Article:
There is not a city our size in the nation that would not drool heavy for the chance to have a performing arts center of the type we enjoy.  Or the fact that this building was presented to the city as a gift.  There is a not place in the nation that would not love to have our symphony orchestra or our chamber orchestra play in such a building.  Yet there is the chorus from some that the Overture is a place for rich white people.

There is no way to deny the benefits that the arts provides to a community with continuing economic energy.  I would argue even more importantly ihe arts provides to individuals texture about life, awakening of the senses, and adds insight about how we feel and interact with sights and sounds.  In a nutshell the are essential to being a well-rounded person, and a harmonious community.

As such I very much favor the path that was taken this year by the leaders of Madison to make sure funding was allowed without the tension as to why it is necessary.

I am sure many will not agree with the majorities assessment about the need for Overture receiving city funding.  I just happen to feel the arts are something that society should support, as it does make us better as a people

I also reject the idea from some that there are no shows ‘they can afford’.  That is just absurd on the face of it.

I recently had a conversation with someone who tried to make that case to me.  It might have been more persuasive had I not already known that several times a month this person goes to movies and enjoys popcorn and pop while the motion picture plays.  I love film too , and certainly think movies are a great way to spend time.  But if one adds up the amount of money that person spent on films in a month it quickly becomes clear that there was money for a ticket to the Madison symphony.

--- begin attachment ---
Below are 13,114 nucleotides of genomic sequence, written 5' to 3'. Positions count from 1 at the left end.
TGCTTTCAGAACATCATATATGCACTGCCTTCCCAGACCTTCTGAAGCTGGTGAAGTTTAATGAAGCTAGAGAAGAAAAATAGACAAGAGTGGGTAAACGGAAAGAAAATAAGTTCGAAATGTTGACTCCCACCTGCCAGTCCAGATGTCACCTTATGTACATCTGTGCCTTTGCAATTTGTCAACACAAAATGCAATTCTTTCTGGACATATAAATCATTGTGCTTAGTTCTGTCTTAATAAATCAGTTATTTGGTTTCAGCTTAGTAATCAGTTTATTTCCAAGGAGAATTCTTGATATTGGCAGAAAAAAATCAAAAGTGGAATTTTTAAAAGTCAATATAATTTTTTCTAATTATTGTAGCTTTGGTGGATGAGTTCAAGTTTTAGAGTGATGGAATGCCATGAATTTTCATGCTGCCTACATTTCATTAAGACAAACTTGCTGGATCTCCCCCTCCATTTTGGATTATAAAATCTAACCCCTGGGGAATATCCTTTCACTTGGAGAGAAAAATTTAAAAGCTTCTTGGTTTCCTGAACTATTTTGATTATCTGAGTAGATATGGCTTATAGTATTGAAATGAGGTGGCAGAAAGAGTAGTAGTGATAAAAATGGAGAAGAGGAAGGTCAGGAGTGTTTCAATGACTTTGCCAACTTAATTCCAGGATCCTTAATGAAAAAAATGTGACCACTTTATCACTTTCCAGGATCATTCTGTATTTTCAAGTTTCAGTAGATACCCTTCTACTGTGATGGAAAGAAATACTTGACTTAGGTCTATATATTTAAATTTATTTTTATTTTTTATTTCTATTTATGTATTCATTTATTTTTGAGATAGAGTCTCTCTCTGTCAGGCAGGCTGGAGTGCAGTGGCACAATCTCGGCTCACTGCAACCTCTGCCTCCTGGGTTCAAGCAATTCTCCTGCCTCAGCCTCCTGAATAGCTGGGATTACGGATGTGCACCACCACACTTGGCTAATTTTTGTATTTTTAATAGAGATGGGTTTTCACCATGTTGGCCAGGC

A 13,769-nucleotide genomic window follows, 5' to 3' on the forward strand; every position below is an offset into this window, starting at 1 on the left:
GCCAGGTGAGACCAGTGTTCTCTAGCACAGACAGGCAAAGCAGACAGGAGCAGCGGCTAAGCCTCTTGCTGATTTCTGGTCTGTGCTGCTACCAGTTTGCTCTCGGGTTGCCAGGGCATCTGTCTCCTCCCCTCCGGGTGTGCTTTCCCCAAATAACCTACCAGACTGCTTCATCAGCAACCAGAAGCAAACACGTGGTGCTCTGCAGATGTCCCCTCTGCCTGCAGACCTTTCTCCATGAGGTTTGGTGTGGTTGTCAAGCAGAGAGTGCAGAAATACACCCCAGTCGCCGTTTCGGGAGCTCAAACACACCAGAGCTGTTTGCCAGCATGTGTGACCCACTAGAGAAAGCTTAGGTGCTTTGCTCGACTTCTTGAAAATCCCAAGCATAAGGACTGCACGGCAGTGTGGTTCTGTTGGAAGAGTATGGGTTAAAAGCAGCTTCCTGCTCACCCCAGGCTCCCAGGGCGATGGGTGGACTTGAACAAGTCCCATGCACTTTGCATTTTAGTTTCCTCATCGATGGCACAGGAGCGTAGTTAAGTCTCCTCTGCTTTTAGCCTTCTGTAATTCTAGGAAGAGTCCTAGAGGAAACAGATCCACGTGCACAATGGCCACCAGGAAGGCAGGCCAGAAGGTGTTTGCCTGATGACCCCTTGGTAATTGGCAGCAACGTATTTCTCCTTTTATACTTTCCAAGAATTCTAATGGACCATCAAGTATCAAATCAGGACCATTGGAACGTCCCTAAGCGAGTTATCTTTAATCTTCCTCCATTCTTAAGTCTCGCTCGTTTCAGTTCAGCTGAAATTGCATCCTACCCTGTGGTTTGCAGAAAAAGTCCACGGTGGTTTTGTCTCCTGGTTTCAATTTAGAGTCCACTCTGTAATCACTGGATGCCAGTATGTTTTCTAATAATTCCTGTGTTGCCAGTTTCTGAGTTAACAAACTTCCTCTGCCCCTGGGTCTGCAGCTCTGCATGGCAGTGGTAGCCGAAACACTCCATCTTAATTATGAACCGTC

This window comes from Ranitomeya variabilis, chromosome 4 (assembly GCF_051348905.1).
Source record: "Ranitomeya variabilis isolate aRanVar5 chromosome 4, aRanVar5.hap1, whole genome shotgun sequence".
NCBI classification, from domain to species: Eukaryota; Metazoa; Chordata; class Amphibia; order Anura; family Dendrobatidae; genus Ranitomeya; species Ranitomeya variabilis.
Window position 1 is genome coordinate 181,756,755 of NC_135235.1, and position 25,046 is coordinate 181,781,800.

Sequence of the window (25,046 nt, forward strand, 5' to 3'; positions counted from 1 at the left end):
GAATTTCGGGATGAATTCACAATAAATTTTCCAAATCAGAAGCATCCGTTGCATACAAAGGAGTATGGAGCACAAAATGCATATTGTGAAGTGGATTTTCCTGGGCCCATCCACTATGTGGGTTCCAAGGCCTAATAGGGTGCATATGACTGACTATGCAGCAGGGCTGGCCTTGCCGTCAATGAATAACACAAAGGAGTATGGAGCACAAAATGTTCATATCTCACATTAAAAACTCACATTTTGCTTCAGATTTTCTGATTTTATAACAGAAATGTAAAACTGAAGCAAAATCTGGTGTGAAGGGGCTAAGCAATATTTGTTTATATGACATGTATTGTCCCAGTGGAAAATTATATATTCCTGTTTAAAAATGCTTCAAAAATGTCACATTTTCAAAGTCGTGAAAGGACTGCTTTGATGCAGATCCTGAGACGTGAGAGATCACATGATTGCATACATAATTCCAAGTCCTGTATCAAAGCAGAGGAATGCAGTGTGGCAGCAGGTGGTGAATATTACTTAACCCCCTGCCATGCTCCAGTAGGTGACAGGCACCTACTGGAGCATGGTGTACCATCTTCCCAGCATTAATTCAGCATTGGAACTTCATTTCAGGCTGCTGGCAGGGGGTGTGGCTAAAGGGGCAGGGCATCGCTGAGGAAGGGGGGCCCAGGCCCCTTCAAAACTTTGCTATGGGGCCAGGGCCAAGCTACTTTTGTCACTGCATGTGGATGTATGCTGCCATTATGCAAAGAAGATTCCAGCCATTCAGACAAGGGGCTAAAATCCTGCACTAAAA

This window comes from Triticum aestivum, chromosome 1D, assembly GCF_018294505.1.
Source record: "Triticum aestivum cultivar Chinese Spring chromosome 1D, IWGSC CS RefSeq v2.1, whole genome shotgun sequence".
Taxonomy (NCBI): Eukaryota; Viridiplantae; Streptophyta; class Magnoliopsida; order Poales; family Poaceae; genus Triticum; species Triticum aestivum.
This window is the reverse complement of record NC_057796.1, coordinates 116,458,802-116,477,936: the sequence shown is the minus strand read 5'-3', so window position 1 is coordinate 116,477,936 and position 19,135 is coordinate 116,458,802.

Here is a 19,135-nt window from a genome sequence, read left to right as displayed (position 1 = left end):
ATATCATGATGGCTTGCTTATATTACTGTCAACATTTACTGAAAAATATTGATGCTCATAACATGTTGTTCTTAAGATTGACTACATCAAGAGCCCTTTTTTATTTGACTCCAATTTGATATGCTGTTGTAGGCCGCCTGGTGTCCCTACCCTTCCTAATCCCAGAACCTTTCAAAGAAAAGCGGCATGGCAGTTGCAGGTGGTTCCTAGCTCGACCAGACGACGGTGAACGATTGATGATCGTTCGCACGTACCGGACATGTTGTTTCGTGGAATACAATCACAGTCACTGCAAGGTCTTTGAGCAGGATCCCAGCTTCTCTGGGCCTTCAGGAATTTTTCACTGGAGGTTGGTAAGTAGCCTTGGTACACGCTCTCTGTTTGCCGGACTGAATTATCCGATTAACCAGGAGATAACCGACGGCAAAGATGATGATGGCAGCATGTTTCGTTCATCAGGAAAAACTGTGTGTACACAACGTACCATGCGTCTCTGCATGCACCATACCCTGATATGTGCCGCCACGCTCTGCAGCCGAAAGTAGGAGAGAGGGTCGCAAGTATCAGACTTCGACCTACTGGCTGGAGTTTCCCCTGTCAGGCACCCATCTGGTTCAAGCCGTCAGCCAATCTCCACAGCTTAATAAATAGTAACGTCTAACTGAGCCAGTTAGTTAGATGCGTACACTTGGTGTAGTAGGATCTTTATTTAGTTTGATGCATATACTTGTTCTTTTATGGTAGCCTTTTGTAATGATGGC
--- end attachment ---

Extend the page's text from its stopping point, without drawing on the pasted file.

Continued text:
The same might be said for the person has season tickets for the Badgers, or spends 30 dollars on a Saturday night at the bar for drinks and tips.

It all comes down to priorities.

While everyone can have the fun in the way they desire, I find it unacceptable to have it argued that tickets to Overture events are too costly when spending money on other forms of entertainment is not a problem.

At the end of this budget cycle I hope our leaders will come to appreciate the calm that was the result of  coming together to form an understanding about the need for Overture funding.

Jim Parsons (Sheldon) Talks Publicly About His Partner Todd Spiewak

This is uplifting.

Three-time Emmy winner Jim Parsons and partner Todd Spiewak were the star attraction at the GLSEN Respect Awards over the weekend where they were presented with the Inspiration Award. At the event at the Beverly Hills Hotel, which honored leaders in the struggle against bullying LGBT youth, Parsons said he never thought of himself as an activist.